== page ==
St Mary, Great Bealings, Suffolk
I was out for a bike ride and church explore in the beautiful sunshine of the last Saturday in October. I had a new camera to try out, and after a pint at the pub in Grundisburgh, the most outward part of my trajectory, I was heading back into Ipswich through the Bealings.
First, Great Bealings, Despite our proximity to the sprawl of greater Ipswich, this church is in a decidedly rural setting in the rolling, wooded fields to the north-east of the town. In the thinning light of the late afternoon, the building seemed organic, sitting in its wild churchyard surrounded by open land on all four sides, from which it is separated by a fine old wall. A path through an avenue of trees leads from the main road to the north east corner.
The tower is 15th century, and has a good image niche. The Victorians and Edwardians were busy here (as we shall see) and much of the stonework of the nave and chancel is new, especially on the south side. The large early 16th century brick north porch carries the iconography of the Seckford family, and another image niche. Beneath this, the white band carries the fading remains of a painted dedicatory inscription. The inner doorway retains the original door, put here when the porch was built, and carved with standing figures, including one holding a rosary. It opens into a long, narrow, slightly dim nave. To the east, the chancel seems high above the nave, the eye drawn to it by the coloured light.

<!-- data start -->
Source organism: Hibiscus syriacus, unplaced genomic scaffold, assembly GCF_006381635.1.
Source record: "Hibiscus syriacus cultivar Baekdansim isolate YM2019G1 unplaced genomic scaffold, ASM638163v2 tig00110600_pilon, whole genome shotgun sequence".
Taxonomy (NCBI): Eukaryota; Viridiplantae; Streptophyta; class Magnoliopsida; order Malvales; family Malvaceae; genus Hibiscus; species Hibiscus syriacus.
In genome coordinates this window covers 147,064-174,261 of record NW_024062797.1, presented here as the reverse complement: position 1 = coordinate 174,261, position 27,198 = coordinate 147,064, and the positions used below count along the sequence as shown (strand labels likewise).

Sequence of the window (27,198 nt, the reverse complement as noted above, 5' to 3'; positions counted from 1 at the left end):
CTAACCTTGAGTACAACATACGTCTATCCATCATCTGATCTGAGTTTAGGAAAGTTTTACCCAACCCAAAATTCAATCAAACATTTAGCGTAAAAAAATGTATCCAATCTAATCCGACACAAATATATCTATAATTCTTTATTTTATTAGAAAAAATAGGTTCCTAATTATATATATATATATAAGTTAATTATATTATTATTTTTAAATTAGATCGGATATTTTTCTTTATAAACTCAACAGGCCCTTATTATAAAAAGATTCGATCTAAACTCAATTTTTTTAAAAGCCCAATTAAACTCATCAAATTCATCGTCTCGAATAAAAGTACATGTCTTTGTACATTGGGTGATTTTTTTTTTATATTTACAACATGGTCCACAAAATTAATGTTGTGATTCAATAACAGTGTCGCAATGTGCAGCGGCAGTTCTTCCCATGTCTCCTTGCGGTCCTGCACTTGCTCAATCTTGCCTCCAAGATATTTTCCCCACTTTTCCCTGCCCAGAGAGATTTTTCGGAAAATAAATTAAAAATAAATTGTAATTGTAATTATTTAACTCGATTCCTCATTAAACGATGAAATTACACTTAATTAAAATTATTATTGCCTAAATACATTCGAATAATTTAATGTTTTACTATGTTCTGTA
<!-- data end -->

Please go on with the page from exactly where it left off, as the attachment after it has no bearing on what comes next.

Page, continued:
The contrast with the church at neighbouring Little Bealings is striking. All Saints, Little Bealings, set in the middle of its lovely village, is simple and rustic, and full of light. Great Bealings, by contrast, is darker and rather serious inside, glowing gently from the range of late 19th and early 20th century glass.
Probably the best of the glass is the set of the Works of Mercy in the west window, which Mortlock attributes to Ward & Hughes. Much of the rest of the glass appears to be by Lavers, Barraud & Westlake, but one window signed by Mayer & Co of Munich in the chancel depicts the young Christ preaching in the Temple. Tere’s also a lovely little lancet window depicting the Raising of Jairus’s Daughter. This was a popular subject in sentimental 19th century days as a memorial for a dead daughter, and the inscription beneath it remembers Charlotte Olivia Alice.
The nave is full of Henry Ringham’s extraordinary carvings, the best 19th century woodwork in the east of the county along with that Ipswich St Mary le Tower. The gorgeous medieval originals, of which some are copies, can be found towards the west. The medieval image of the pelican in her piety is so similar to the one at nearby Tuddenham St Martin that they are almost certainly by the same carver.
The tall finials on the choir pews are symbols of local landed gentry, rather less subtle than Ringham’s work, but lively and amusing nonetheless. They are apparently the work of Edward Moor, who was the father of the vicar here in the second half of the 19th century. My favourites are the rhinoceros (for the Webb family) and the moor’s head (for the Moors).
The church contains two grand monuments. One is in the chancel, to John and Jan Clench, who face us with stern puritan expressions, as if contemplating their fate. Their kneeling sons beneath are accompanied by two painted skulls. That in the nave is to Thomas and Margaret Seckford, descendants of the Thomas Seckford who built the porch. Most moving of all is the late 19th century brass by the north door to Charlotte Allen, grand-daughter of the Edward Moor who carved the chancel finials. She died at the Holme, New Galloway in 1891, at the age of 38. A week later, her remains were laid to rest in the south-east corner of her old home churchyard.